Another gruesome elevator death has shocked and terrified an already lift-phobic city. But this time it was no accident — as was the case with Wednesday's freak crushing of a 41-year-old ad executive at a Madison Ave. building — but rather a carefully premeditated act of murder perpetrated upon a 73-year-old Brooklyn woman. The term "coldblooded" here does not even begin to scratch the surface.
The golden age of anonymous corporate elevator Twitter accounts is ending. It lasted about a week. After @CondeElevator closed down operations because "This got really crazy. Love my job," a series of knock-off elevator Twitter accounts launched. The only worthwhile one was @GSElevator, tweeting overheard conversations from Goldman Sachs branches the world around. According to Page Six, the company's notorious rigid management has "kicked off an internal probe" on the matter. After reportedly trying—and failing—to get Twitter to freeze the account, Goldman is now "investigating who is behind it. They believe it is an intern or a young gun, but there are enough facts on the feed for bosses to suspect it is someone with access inside the company."
If you've ever been tempted to get it on in an elevator—or you just use your trips up and down to tend to matters of personal hygiene—keep in mind that if there's a camera in the elevator (and there probably is), your doorman is watching. And he's taking notes. According to an employee of a virtual doorman company that monitors the goings-on at 100 co-ops and condos in the city, men and women do very different things when they step into an elevator on their own:
You know those LCD screens in office building elevators? The ones that deliver a few news headlines and the weather forecast, along with stream of ads since your eyeballs aren't inundated with enough commercials during the course of the day as it is? One of the largest companies in the industry, Captivate, announced they'd be "extending" the news experience to your desktop, just in case those snippets of info don't quite satisfy your desire to remain up-to-date on world affairs. Yes, the company that doesn't actually "captivate" but just takes advantage of captive audiences is now going to try and, well, captivate us!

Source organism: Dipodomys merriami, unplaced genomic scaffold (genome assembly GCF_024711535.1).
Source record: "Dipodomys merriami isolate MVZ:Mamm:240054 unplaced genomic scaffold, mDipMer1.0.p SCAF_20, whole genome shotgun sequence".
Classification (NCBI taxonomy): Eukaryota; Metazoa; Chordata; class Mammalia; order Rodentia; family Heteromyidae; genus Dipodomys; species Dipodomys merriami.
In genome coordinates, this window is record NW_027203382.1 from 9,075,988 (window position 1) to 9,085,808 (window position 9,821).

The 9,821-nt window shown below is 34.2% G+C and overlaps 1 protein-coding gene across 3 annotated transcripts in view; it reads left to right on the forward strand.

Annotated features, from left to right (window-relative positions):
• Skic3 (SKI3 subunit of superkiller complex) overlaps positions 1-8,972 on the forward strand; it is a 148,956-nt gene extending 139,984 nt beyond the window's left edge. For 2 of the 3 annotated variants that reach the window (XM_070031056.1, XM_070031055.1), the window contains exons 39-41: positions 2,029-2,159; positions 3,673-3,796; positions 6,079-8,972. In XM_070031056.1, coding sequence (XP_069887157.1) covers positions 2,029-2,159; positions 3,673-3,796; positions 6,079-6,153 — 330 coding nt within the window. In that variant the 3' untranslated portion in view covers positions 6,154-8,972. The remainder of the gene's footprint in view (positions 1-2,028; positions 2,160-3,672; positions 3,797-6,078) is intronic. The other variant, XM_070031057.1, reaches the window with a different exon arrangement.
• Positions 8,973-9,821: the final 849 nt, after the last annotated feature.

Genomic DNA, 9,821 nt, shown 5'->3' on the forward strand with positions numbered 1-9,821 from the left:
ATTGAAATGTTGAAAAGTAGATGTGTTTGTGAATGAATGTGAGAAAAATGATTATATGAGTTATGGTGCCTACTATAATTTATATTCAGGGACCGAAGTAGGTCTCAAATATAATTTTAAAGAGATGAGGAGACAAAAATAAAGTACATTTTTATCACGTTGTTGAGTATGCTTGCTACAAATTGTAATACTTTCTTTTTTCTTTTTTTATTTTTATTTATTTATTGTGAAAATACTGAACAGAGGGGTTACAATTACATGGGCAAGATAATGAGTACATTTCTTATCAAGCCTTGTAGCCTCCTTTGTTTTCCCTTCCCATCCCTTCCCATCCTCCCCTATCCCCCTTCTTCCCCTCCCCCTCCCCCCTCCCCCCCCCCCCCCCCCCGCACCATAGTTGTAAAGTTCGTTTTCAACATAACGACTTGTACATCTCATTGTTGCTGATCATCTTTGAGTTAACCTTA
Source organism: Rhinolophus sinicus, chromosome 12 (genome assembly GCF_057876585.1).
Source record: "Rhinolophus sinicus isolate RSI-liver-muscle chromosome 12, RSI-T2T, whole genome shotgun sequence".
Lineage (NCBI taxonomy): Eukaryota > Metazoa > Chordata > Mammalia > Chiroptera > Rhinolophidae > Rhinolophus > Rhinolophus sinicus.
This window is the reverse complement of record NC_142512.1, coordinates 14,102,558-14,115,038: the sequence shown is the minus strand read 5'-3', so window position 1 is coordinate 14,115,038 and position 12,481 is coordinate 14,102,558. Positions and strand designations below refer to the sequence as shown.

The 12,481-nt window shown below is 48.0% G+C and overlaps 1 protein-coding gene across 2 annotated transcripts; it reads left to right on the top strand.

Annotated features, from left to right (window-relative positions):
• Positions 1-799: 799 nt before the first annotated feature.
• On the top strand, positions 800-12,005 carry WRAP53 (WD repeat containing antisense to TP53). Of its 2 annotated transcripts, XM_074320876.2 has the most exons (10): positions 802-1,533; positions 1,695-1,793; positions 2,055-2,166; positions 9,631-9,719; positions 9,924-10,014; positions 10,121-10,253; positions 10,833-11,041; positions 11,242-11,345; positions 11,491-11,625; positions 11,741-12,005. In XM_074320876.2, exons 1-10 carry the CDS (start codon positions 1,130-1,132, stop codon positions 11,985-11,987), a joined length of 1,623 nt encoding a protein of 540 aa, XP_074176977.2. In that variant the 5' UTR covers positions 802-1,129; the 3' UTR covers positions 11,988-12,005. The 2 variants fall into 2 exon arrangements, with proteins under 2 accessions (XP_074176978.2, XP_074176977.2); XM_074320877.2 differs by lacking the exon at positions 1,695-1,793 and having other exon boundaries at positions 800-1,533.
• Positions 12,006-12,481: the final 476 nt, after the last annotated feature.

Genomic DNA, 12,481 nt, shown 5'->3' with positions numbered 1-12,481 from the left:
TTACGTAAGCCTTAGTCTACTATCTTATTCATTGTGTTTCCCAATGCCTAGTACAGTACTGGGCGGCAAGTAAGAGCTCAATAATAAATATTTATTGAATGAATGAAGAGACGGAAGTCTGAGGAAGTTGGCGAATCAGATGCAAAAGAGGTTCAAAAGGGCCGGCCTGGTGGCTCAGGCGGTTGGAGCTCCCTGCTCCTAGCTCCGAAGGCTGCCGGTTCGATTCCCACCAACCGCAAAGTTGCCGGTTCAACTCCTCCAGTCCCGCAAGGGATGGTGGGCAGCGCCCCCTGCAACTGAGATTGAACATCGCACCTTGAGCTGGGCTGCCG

Getting stuck in an elevator could be the new path to media stardom. It did wonders for the guy from BusinessWeek who got trapped in one for 41 hours and ended up losing his job and his mental health. But he did get in the New Yorker! Now the parodies have begun, and this one, from Max Silvestri of 23/6, is actually pretty hilarious. Be warned, though: it makes light of the serious issue of elevator survival skills. Clip below.
In 1999, BusinessWeek production manager Nicholas White went outside to smoke a cigarette and, upon returning, got stuck in an elevator. For 41 hours. The story of his ordeal is woven through Nick Paumgarten's new New Yorker feature about elevators, and is, predictably, the most interesting part. It's amazing how much 41 hours in a small metal box altered White's life forever, for the worse. And—oh yes—there is (sped-up) security camera footage of him the entire time. It's mesmerizing, because you can imagine him slowly going insane, which is exactly what's happening. Below, the video, and the article's summary of White's life since he was rescued. Let this be a cautionary tale to all of you who may find yourself similarly ensared in this most primal of New York office drone nightmares!
Now that New York Times staffers are all settled in their fancy new building with the indoor arboretum and the finicky windowpanes, we wondered what the company might be doing to impress upon employees that their comforts and convenience remain priorities. As it turns out, the Times HR department wants everyone to know they're still listening. "We recently implemented some changes to better suit the needs of our employees," reads today's in-houseTimes newsletter [PDF link]. For instance! Bike racks are promised! Name plate holders for the copy desk too! Also, in the interest of convenience, staircases are now numbered "on the inside railing on each staircase—now when walking between floors you can easily know your location." Pardon us for saying so, but aren't well-marked means of egress, you know, prerequisites to passing city building and fire codes? We decided to poke around in the code to find out, and hey, how about that! They totally are.
So that giant hippie freak Choire was deeply moved and whatever by today's Times story on the sad state of the Bronx Family Court elevators. Pinko commie softie. Elevators are a privilege, not a right! If they've got a reason to be in family court, then they probably don't deserve modern mechanical conveniences anyway.